United States District Court, S.D. New York
MEMORANDUM OPINION AND ORDER
G. Koeltl United States District Judge.
plaintiff, Lazarus Bennett, brought this action pursuant to
42 U.S.C. §§ 1983 and 1988 against Police Officer
Henry Vidal (“Officer Vidal”) alleging false
arrest, malicious prosecution, and denial of the right to a
fair trial. Officer Vidal moves for summary judgment
pursuant to Federal Rule of Civil Procedure 56 dismissing all
of the claims against him.
following facts are undisputed unless otherwise indicated. On
September 23, 2014, around 1:00 p.m., Officer Vidal was at a
fixed post at 113th Street and Second Avenue in Manhattan
when he observed four or five men chasing another individual.
(56.1 Stmts. ¶ 1.) One member of the group was waving a
kitchen knife at the victim, while the others were yelling,
“Get him! Get him!” (56.1 Stmts. ¶¶ 2,
Vidal began to chase the group, and they ran through a
housing project toward 3rd Avenue. (56.1 Stmts. ¶¶
5-6.) One of the suspects then broke off and ran to the right
while the rest continued straight toward 3rd Avenue. (56.1
Stmts. ¶ 7.) Officer Vidal testified that he observed
the plaintiff to be the individual who ran to the right and
that he observed him run into a building near the corner of
113th Street and 3rd Avenue, which was later identified as
2065 3rd Avenue. (56.1 Stmts. ¶¶ 8-9; Bennett Decl.
¶ 2.) The plaintiff maintains that he was never a member
of the group and could not have entered the building at 2065
3rd Avenue because he did not have key access to that
particular building. (Pl.'s 56. 1 Stmt. ¶¶
1-10; Bennett Decl. ¶¶ 7-8.) Officer Vidal followed
the rest of the group toward 3rd Avenue, where he eventually
apprehended “L.J., ” who was later identified as
the knife wielder. (56.1 Stmts. ¶¶ 10, 13-14, 27.)
point during the chase, Officer Vidal called for backup and
put out a description over the radio. (56.1 Stmts. ¶
11.) The description read “looking for 5MBS 1 has
knife, all wrng hoodie---n 4 wrng blu jeans 1 wrng green
jeans.” (56.1 Stmts. ¶ 12.) On that day, the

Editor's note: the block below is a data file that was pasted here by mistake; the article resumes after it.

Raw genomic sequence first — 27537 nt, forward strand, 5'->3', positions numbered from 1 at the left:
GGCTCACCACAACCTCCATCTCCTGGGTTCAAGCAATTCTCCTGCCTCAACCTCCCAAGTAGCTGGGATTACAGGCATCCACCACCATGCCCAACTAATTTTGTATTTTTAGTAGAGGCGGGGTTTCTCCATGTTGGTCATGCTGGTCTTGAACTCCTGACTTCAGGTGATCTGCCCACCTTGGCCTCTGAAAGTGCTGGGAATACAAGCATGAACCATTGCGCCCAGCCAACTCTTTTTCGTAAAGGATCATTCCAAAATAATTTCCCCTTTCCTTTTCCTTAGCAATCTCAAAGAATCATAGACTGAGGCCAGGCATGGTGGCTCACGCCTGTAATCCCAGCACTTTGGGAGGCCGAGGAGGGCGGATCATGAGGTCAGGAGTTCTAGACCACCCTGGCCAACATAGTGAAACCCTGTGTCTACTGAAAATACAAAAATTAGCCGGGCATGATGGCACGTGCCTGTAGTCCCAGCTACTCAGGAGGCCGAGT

plaintiff, a black male, was wearing a black hoodie and blue
sweatpants. (56.1 Stmts. ¶ 17.) When backup arrived,
Officer Vidal turned L.J. over to another police officer and
continued searching for the other suspects. (56.1 Stmts.
plaintiff testified that he left his home, which was located
at the corner of 3rd Avenue and East 115th Street, at 1:08
p.m., only minutes after Officer Vidal witnessed the group of
men chasing the victim. (56.1 Stmts. ¶¶ 1, 16.) The
plaintiff further stated that after he left his apartment, he
cut through the housing projects located from 112th to 115th
Streets on 3rd Avenue. (56.1 Stmts. ¶18; Pl.'s Dep.
27:13-31:15 and Exs. A and B.) Officer Vidal maintains that
the plaintiff “cut through the exact building [he]
believed he had seen plaintiff run into earlier, ”
(Defs.' 56.1 Stmt. ¶ 19), but the plaintiff disputes
ever entering or leaving that building. (Pl.'s 56.1 Stmt.
¶ 19; Bennett Decl. ¶¶ 6-10.)
cutting through the projects, the plaintiff stopped to speak
with his aunt, who had come out of her apartment after
hearing the commotion of the chase. (56.1 Stmts. ¶ 29;
Serrano Dep. 13:4-11, 20:2-13, 23:5-7.) Officer Vidal saw the
plaintiff standing nearby and placed him under arrest at 1:29
p.m. (56.1 Stmts. ¶ 24.) According to Officer Vidal, he
recognized the plaintiff to be one of the individuals chasing
the victim earlier, and arrested the plaintiff after seeing